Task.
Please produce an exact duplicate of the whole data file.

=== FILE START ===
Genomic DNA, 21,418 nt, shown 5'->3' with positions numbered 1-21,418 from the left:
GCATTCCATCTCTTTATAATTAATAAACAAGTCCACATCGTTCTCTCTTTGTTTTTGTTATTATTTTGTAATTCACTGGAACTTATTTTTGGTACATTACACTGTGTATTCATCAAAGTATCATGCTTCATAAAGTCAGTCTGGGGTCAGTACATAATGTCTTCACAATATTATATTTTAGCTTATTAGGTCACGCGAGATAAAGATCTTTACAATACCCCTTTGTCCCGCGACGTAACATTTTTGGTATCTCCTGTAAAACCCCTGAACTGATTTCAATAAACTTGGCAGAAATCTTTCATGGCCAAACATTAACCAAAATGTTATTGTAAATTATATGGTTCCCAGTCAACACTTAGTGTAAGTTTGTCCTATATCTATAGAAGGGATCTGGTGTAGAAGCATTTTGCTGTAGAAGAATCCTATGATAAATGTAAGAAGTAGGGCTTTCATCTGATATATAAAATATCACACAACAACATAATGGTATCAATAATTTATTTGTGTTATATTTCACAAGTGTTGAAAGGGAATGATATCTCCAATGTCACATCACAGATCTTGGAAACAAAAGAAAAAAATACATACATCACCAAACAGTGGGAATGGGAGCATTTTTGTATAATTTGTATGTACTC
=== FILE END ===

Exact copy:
Genomic DNA, 21,418 nt, shown 5'->3' with positions numbered 1-21,418 from the left:
GCATTCCATCTCTTTATAATTAATAAACAAGTCCACATCGTTCTCTCTTTGTTTTTGTTATTATTTTGTAATTCACTGGAACTTATTTTTGGTACATTACACTGTGTATTCATCAAAGTATCATGCTTCATAAAGTCAGTCTGGGGTCAGTACATAATGTCTTCACAATATTATATTTTAGCTTATTAGGTCACGCGAGATAAAGATCTTTACAATACCCCTTTGTCCCGCGACGTAACATTTTTGGTATCTCCTGTAAAACCCCTGAACTGATTTCAATAAACTTGGCAGAAATCTTTCATGGCCAAACATTAACCAAAATGTTATTGTAAATTATATGGTTCCCAGTCAACACTTAGTGTAAGTTTGTCCTATATCTATAGAAGGGATCTGGTGTAGAAGCATTTTGCTGTAGAAGAATCCTATGATAAATGTAAGAAGTAGGGCTTTCATCTGATATATAAAATATCACACAACAACATAATGGTATCAATAATTTATTTGTGTTATATTTCACAAGTGTTGAAAGGGAATGATATCTCCAATGTCACATCACAGATCTTGGAAACAAAAGAAAAAAATACATACATCACCAAACAGTGGGAATGGGAGCATTTTTGTATAATTTGTATGTACTC